Question is rather self-explanatory. Putting aside other post-transcriptional factors like rate of degradation of transcript, what is the smallest gene ever reported to have successfully been ...
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Heterochromatin production limitations

Currently playing with some ideas for a project and needed some guidance. I am wondering, both in Drosophila melanogaster and in general, is the amount of heterochromatin a cell/nucleus can produce ...
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Why are the genomes of some trees so large?

For example, the current longest known genome belongs to a tree: http://motherboard.vice.com/read/the-largest-genome-ever-sequenced-belongs-to-a-tree I have heard that this could potentially be ...
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How do I calculate the change in allele frequency in a haploid population under selection?

From this book For simplicity, let us consider a haploid organism and assume that the frequencies of alleles $A_1$ and $A_2$ are given by $x$ and $y=1-x$, respectively. We also assume that the ...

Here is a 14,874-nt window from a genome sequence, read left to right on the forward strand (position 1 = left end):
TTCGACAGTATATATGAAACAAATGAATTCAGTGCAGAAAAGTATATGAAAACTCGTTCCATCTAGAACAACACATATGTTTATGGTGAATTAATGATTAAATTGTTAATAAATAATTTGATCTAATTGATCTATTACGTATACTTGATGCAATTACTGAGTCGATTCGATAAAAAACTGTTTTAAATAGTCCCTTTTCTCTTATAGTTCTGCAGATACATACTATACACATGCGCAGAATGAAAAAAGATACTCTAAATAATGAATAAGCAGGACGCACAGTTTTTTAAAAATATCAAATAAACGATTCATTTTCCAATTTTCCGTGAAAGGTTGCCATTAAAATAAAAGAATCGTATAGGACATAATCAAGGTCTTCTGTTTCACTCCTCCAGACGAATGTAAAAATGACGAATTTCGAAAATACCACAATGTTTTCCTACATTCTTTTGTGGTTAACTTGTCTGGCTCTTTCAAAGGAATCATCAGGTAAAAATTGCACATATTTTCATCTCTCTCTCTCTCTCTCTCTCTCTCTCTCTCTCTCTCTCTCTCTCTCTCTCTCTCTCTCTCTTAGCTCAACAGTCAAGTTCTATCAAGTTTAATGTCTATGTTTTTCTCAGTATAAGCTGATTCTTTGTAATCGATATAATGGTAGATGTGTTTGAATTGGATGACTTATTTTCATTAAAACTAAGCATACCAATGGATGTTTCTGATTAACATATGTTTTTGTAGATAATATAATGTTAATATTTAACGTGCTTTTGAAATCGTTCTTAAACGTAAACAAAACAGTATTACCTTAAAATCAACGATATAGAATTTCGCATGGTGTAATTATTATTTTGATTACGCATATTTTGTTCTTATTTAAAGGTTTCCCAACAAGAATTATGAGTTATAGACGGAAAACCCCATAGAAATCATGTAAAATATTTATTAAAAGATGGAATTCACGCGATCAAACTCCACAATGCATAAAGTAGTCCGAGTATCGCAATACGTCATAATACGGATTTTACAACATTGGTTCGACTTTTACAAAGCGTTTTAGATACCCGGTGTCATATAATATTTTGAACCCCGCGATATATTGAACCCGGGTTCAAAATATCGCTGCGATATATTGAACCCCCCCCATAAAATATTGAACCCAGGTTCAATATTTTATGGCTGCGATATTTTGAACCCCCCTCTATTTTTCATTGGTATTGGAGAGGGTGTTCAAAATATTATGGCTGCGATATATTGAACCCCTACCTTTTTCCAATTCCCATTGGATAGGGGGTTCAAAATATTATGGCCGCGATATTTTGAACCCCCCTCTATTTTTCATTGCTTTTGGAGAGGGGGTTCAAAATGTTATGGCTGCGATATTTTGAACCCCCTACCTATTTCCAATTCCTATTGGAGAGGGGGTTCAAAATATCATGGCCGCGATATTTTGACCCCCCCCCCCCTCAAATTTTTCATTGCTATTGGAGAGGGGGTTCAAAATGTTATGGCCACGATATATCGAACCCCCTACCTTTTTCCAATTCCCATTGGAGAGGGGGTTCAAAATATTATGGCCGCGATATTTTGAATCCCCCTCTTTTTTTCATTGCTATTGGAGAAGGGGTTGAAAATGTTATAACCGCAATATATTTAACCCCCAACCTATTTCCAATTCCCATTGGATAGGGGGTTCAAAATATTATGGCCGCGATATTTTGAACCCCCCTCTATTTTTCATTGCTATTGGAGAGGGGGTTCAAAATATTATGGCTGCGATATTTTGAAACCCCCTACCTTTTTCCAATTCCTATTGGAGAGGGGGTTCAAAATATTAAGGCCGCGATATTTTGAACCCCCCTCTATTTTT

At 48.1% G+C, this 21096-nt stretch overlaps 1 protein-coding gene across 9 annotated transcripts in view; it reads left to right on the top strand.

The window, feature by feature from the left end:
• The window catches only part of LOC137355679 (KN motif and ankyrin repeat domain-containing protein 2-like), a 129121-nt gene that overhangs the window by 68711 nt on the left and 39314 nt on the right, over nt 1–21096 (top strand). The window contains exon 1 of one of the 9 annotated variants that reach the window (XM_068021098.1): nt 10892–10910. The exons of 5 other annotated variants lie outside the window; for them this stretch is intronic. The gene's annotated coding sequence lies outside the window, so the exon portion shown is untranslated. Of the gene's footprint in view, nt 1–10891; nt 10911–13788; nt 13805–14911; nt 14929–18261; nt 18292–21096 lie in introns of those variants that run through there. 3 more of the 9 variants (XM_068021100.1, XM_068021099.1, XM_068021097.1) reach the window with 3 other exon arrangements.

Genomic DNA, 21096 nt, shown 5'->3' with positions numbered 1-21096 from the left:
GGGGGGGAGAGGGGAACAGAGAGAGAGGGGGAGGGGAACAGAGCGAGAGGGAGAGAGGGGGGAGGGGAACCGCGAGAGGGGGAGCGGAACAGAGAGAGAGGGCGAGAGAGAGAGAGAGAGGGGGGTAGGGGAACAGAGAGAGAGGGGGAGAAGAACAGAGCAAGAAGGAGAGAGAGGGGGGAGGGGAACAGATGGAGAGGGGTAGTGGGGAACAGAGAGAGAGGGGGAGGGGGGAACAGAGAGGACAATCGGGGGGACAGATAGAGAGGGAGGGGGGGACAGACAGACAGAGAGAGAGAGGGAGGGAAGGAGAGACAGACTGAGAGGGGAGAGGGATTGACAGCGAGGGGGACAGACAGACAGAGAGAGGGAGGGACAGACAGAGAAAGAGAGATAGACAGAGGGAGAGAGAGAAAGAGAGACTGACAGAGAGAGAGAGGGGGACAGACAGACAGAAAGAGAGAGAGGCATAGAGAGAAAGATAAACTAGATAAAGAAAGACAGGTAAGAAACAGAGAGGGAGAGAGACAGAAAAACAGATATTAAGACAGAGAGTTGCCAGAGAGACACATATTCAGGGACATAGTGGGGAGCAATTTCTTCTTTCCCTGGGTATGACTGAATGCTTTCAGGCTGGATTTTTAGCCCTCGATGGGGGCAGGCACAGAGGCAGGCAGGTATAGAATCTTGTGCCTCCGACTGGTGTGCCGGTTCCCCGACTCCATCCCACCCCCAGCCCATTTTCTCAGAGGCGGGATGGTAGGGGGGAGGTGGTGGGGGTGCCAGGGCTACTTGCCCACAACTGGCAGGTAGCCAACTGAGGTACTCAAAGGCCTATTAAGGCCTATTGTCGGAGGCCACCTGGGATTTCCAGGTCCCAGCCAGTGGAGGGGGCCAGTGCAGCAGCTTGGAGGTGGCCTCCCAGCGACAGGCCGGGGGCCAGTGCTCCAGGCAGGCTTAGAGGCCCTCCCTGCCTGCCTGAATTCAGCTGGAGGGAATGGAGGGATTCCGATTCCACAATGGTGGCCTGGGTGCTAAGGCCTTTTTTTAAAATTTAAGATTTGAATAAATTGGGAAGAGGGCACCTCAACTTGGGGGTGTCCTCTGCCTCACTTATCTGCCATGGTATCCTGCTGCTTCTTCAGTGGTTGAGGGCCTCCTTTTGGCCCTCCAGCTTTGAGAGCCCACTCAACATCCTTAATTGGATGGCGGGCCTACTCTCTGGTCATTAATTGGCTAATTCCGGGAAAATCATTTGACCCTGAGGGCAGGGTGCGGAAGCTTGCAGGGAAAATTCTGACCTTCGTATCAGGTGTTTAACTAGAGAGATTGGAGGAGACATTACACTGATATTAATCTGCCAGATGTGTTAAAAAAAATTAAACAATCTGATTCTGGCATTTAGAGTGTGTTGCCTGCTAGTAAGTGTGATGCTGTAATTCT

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What is the minimum population size that Hardy-Weinberg calculations can be applied to?

I'm trying to find out if a particular allele is in Hardy-Weinberg disequilibrium, but the data is poor. What's the minimum population number that you can use to get any sort of respectable ...
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Hill-Roberston effects and effective population size

From this article, first page, middle of the second column: Even if harmful alleles do not become fixed, they can still reduce the efficacy of selection on neighbouring loci through a process ...
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Do men have a higher genetic variance than women?

I've heard that with the distribution of our genetic code women have less variation on the bell curve than men. Is there any basis for this? It was my understanding that women have more genetic ...
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Why is the strength of genetic drift inversely proportional to the population size?

I saw a concept on the Internet that says "the strength of genetic drift is inversely proportional to the population size". I don't know why they are inversely proportional? Can somebody explain? ...
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How often does bacterial transformation happen?